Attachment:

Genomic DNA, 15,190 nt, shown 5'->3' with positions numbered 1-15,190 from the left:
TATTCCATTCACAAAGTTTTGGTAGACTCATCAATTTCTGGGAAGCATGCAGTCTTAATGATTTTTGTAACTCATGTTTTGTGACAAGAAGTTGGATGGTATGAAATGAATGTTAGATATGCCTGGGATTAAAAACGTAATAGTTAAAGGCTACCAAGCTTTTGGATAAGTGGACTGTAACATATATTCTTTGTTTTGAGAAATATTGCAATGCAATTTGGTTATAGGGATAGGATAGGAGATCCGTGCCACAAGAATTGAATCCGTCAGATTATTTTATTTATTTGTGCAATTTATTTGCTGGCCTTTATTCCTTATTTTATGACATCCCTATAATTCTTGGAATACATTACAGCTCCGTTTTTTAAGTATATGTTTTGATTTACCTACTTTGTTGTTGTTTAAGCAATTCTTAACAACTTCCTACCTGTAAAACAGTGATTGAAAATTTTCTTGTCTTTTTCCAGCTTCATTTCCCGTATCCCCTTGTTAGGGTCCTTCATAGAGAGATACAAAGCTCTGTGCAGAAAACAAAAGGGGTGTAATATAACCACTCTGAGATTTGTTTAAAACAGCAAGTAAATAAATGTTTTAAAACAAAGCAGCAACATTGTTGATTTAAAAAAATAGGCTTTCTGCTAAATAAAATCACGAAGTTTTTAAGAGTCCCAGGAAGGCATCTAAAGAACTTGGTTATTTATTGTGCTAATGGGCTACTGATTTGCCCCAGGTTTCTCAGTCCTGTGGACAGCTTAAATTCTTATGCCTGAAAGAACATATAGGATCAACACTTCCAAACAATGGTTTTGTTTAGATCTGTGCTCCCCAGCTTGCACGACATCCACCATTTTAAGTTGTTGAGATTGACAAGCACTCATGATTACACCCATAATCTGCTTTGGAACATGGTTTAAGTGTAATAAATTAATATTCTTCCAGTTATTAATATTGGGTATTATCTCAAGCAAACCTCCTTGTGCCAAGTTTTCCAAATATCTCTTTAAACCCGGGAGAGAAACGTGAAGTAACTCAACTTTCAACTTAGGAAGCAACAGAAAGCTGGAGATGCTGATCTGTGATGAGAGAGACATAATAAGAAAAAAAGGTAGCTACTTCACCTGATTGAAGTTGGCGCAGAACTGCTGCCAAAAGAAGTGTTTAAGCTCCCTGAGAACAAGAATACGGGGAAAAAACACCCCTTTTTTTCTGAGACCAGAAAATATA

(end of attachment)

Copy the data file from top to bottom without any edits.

Genomic DNA, 15,190 nt, shown 5'->3' with positions numbered 1-15,190 from the left:
TATTCCATTCACAAAGTTTTGGTAGACTCATCAATTTCTGGGAAGCATGCAGTCTTAATGATTTTTGTAACTCATGTTTTGTGACAAGAAGTTGGATGGTATGAAATGAATGTTAGATATGCCTGGGATTAAAAACGTAATAGTTAAAGGCTACCAAGCTTTTGGATAAGTGGACTGTAACATATATTCTTTGTTTTGAGAAATATTGCAATGCAATTTGGTTATAGGGATAGGATAGGAGATCCGTGCCACAAGAATTGAATCCGTCAGATTATTTTATTTATTTGTGCAATTTATTTGCTGGCCTTTATTCCTTATTTTATGACATCCCTATAATTCTTGGAATACATTACAGCTCCGTTTTTTAAGTATATGTTTTGATTTACCTACTTTGTTGTTGTTTAAGCAATTCTTAACAACTTCCTACCTGTAAAACAGTGATTGAAAATTTTCTTGTCTTTTTCCAGCTTCATTTCCCGTATCCCCTTGTTAGGGTCCTTCATAGAGAGATACAAAGCTCTGTGCAGAAAACAAAAGGGGTGTAATATAACCACTCTGAGATTTGTTTAAAACAGCAAGTAAATAAATGTTTTAAAACAAAGCAGCAACATTGTTGATTTAAAAAAATAGGCTTTCTGCTAAATAAAATCACGAAGTTTTTAAGAGTCCCAGGAAGGCATCTAAAGAACTTGGTTATTTATTGTGCTAATGGGCTACTGATTTGCCCCAGGTTTCTCAGTCCTGTGGACAGCTTAAATTCTTATGCCTGAAAGAACATATAGGATCAACACTTCCAAACAATGGTTTTGTTTAGATCTGTGCTCCCCAGCTTGCACGACATCCACCATTTTAAGTTGTTGAGATTGACAAGCACTCATGATTACACCCATAATCTGCTTTGGAACATGGTTTAAGTGTAATAAATTAATATTCTTCCAGTTATTAATATTGGGTATTATCTCAAGCAAACCTCCTTGTGCCAAGTTTTCCAAATATCTCTTTAAACCCGGGAGAGAAACGTGAAGTAACTCAACTTTCAACTTAGGAAGCAACAGAAAGCTGGAGATGCTGATCTGTGATGAGAGAGACATAATAAGAAAAAAAGGTAGCTACTTCACCTGATTGAAGTTGGCGCAGAACTGCTGCCAAAAGAAGTGTTTAAGCTCCCTGAGAACAAGAATACGGGGAAAAAACACCCCTTTTTTTCTGAGACCAGAAAATATA